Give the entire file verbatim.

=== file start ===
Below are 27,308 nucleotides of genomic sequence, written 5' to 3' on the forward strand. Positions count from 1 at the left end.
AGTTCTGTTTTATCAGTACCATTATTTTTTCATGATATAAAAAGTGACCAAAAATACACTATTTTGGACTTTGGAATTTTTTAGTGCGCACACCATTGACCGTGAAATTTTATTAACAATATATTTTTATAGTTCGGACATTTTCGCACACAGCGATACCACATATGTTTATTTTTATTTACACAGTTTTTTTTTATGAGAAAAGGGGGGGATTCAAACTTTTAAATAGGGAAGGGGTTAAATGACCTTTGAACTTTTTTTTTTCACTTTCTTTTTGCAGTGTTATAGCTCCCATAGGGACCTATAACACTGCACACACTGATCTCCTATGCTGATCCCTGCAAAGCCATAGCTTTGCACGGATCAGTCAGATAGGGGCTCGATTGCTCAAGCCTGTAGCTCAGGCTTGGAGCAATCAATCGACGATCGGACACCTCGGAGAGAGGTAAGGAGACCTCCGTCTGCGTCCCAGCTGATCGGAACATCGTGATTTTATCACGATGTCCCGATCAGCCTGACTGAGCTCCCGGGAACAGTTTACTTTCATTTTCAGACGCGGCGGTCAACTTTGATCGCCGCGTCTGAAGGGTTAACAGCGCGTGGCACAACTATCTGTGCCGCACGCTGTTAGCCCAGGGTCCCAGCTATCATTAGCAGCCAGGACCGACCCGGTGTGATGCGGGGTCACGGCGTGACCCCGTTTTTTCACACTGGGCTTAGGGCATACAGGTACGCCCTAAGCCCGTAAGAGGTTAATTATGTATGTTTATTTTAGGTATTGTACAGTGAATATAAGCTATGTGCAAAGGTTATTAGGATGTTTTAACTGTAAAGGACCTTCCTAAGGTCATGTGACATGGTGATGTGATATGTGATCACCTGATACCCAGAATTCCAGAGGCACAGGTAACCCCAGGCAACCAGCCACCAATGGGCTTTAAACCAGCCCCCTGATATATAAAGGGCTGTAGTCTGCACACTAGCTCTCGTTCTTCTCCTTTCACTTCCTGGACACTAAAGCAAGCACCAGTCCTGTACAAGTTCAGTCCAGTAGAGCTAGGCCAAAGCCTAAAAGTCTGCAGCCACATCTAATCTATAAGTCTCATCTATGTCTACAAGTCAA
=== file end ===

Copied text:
Below are 27,308 nucleotides of genomic sequence, written 5' to 3' on the forward strand. Positions count from 1 at the left end.
AGTTCTGTTTTATCAGTACCATTATTTTTTCATGATATAAAAAGTGACCAAAAATACACTATTTTGGACTTTGGAATTTTTTAGTGCGCACACCATTGACCGTGAAATTTTATTAACAATATATTTTTATAGTTCGGACATTTTCGCACACAGCGATACCACATATGTTTATTTTTATTTACACAGTTTTTTTTTATGAGAAAAGGGGGGGATTCAAACTTTTAAATAGGGAAGGGGTTAAATGACCTTTGAACTTTTTTTTTTCACTTTCTTTTTGCAGTGTTATAGCTCCCATAGGGACCTATAACACTGCACACACTGATCTCCTATGCTGATCCCTGCAAAGCCATAGCTTTGCACGGATCAGTCAGATAGGGGCTCGATTGCTCAAGCCTGTAGCTCAGGCTTGGAGCAATCAATCGACGATCGGACACCTCGGAGAGAGGTAAGGAGACCTCCGTCTGCGTCCCAGCTGATCGGAACATCGTGATTTTATCACGATGTCCCGATCAGCCTGACTGAGCTCCCGGGAACAGTTTACTTTCATTTTCAGACGCGGCGGTCAACTTTGATCGCCGCGTCTGAAGGGTTAACAGCGCGTGGCACAACTATCTGTGCCGCACGCTGTTAGCCCAGGGTCCCAGCTATCATTAGCAGCCAGGACCGACCCGGTGTGATGCGGGGTCACGGCGTGACCCCGTTTTTTCACACTGGGCTTAGGGCATACAGGTACGCCCTAAGCCCGTAAGAGGTTAATTATGTATGTTTATTTTAGGTATTGTACAGTGAATATAAGCTATGTGCAAAGGTTATTAGGATGTTTTAACTGTAAAGGACCTTCCTAAGGTCATGTGACATGGTGATGTGATATGTGATCACCTGATACCCAGAATTCCAGAGGCACAGGTAACCCCAGGCAACCAGCCACCAATGGGCTTTAAACCAGCCCCCTGATATATAAAGGGCTGTAGTCTGCACACTAGCTCTCGTTCTTCTCCTTTCACTTCCTGGACACTAAAGCAAGCACCAGTCCTGTACAAGTTCAGTCCAGTAGAGCTAGGCCAAAGCCTAAAAGTCTGCAGCCACATCTAATCTATAAGTCTCATCTATGTCTACAAGTCAA